The very notion of Gary Oldman as an Elvis impersonator sounds like it alone should be worth the price of admission for "Guns, Girls and Gambling." Alas, his turn is not as wildly committed as one might hope, and the movie overall is similarly a promising letdown.
A strangely anachronistic crime and double-crosses picture — is there something more current to rip off than '90s Tarantino? — the film is needlessly flat, never much achieving the kick and surprise it aspires to. A man who introduces himself as John Smith (Christian Slater) finds himself somewhat stranded at an Indian casino, where he passes the time by entering an Elvis impersonation contest.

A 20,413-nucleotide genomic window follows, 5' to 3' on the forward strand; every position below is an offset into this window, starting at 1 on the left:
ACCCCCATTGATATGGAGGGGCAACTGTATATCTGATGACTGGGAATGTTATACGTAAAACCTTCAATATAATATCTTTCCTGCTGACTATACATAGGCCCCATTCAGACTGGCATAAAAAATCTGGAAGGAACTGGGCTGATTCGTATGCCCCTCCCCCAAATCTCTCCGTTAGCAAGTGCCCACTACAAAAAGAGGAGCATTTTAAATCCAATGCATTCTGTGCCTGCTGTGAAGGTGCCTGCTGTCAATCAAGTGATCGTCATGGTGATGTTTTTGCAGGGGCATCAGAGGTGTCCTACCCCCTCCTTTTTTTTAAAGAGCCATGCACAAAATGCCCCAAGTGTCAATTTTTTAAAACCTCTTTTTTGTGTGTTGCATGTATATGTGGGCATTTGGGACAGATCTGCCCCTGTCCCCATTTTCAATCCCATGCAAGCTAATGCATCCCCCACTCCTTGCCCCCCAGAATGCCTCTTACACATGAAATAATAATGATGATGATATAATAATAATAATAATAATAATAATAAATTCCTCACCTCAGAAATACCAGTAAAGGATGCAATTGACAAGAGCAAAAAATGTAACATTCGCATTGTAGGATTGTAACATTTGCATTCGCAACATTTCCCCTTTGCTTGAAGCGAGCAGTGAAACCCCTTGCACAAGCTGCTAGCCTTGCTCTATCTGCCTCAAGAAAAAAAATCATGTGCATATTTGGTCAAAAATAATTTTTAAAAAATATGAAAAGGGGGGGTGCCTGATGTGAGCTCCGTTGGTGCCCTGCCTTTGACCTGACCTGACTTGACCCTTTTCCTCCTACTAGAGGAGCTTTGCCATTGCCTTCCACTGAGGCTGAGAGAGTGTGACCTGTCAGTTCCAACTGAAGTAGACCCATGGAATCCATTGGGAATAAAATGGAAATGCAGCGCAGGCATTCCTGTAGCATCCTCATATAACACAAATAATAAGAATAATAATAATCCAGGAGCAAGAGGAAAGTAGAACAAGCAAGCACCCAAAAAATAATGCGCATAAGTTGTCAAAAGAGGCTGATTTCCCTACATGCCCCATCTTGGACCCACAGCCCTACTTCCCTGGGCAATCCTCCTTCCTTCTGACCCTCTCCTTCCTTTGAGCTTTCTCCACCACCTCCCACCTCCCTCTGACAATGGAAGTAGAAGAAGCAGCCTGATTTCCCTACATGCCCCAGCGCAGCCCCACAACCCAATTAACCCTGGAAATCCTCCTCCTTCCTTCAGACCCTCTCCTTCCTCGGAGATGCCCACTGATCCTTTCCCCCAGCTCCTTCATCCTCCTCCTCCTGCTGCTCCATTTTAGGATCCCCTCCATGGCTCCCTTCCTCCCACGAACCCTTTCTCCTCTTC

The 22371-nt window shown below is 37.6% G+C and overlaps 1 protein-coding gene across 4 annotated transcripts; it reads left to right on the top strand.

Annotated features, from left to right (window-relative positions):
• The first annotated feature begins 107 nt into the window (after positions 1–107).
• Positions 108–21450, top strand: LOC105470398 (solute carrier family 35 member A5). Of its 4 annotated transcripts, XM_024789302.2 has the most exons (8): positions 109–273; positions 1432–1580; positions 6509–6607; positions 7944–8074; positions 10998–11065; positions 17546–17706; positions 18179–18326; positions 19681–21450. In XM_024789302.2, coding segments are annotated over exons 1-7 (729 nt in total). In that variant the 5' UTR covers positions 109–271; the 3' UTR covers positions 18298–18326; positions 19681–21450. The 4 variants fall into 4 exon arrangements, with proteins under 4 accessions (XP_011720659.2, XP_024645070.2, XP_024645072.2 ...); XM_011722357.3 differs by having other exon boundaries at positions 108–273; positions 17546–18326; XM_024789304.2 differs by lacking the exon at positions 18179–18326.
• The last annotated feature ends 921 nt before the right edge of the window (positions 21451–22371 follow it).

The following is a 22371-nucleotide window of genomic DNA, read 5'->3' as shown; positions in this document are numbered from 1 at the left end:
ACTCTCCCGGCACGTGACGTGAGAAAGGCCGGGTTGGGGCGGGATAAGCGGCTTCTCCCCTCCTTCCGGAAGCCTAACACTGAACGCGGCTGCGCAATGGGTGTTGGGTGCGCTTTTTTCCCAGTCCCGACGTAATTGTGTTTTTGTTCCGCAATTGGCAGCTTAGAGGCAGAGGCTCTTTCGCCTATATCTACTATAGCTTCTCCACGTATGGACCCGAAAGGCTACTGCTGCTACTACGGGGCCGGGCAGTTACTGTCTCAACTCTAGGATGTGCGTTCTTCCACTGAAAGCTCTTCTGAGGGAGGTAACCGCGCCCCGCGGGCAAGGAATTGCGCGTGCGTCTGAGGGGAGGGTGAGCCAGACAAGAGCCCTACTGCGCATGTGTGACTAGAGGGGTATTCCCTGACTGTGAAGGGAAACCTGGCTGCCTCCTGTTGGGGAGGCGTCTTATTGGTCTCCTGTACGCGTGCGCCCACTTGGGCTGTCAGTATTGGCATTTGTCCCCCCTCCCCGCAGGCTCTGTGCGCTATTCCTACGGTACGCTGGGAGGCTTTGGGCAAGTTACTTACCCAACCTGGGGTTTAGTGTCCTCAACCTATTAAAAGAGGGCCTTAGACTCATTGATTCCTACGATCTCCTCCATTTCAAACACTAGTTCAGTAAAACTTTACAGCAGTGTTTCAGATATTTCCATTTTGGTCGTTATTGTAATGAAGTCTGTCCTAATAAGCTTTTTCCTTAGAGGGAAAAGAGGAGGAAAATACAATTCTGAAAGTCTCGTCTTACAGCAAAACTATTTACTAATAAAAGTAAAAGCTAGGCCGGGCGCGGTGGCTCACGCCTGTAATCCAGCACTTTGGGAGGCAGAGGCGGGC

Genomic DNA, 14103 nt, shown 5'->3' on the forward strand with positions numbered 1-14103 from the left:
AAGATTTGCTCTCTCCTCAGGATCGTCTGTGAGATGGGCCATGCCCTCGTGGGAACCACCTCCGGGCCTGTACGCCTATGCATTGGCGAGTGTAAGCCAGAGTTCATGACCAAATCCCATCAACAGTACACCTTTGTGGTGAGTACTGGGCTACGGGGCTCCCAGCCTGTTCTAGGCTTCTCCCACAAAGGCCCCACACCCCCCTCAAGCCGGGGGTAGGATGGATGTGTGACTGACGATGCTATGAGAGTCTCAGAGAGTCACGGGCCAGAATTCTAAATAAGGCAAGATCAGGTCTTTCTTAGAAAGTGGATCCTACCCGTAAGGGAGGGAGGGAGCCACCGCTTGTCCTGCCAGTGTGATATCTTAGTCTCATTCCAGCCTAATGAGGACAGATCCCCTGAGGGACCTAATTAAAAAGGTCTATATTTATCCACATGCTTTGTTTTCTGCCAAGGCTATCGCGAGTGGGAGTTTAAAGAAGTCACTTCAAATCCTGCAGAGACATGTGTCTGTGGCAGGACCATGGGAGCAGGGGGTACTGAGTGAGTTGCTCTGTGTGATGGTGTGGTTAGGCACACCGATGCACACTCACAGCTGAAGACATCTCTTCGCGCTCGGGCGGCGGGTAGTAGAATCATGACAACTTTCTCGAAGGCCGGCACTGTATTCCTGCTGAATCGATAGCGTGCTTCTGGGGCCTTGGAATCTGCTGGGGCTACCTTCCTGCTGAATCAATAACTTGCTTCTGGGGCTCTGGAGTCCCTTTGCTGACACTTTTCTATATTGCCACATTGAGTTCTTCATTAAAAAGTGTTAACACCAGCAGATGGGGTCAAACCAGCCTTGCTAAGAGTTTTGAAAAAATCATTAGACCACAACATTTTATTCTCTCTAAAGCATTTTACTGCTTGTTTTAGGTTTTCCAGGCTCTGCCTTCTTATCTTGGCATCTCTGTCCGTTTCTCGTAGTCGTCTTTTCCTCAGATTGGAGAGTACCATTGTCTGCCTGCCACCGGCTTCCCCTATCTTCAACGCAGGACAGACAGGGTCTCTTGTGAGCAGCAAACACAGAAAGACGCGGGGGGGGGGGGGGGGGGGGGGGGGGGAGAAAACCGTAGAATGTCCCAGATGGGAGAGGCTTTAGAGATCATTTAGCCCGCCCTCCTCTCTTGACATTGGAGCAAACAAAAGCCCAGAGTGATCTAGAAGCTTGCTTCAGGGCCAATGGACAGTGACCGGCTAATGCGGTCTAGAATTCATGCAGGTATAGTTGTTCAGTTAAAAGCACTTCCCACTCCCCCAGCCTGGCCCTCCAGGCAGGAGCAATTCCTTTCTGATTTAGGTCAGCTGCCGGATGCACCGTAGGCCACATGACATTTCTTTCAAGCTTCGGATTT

This sets him on a course that intersects with the robbery of a rare Native American artifact and a long-simmering feud between the casino owners and a local power broker (Powers Boothe), as well as a mysterious female killer (Helena Mattsson). Besides the underworld setting and needlessly tricky timeline, drawing out the Tarantino connection is the fact that Slater and Oldman were costars in the Tarantino-scripted "True Romance," with Slater wearing Elvis-style sunglasses as he did in that earlier film just to make the point extra clear. (There's also even a signature Tarantino from-inside-a-car-trunk shot.)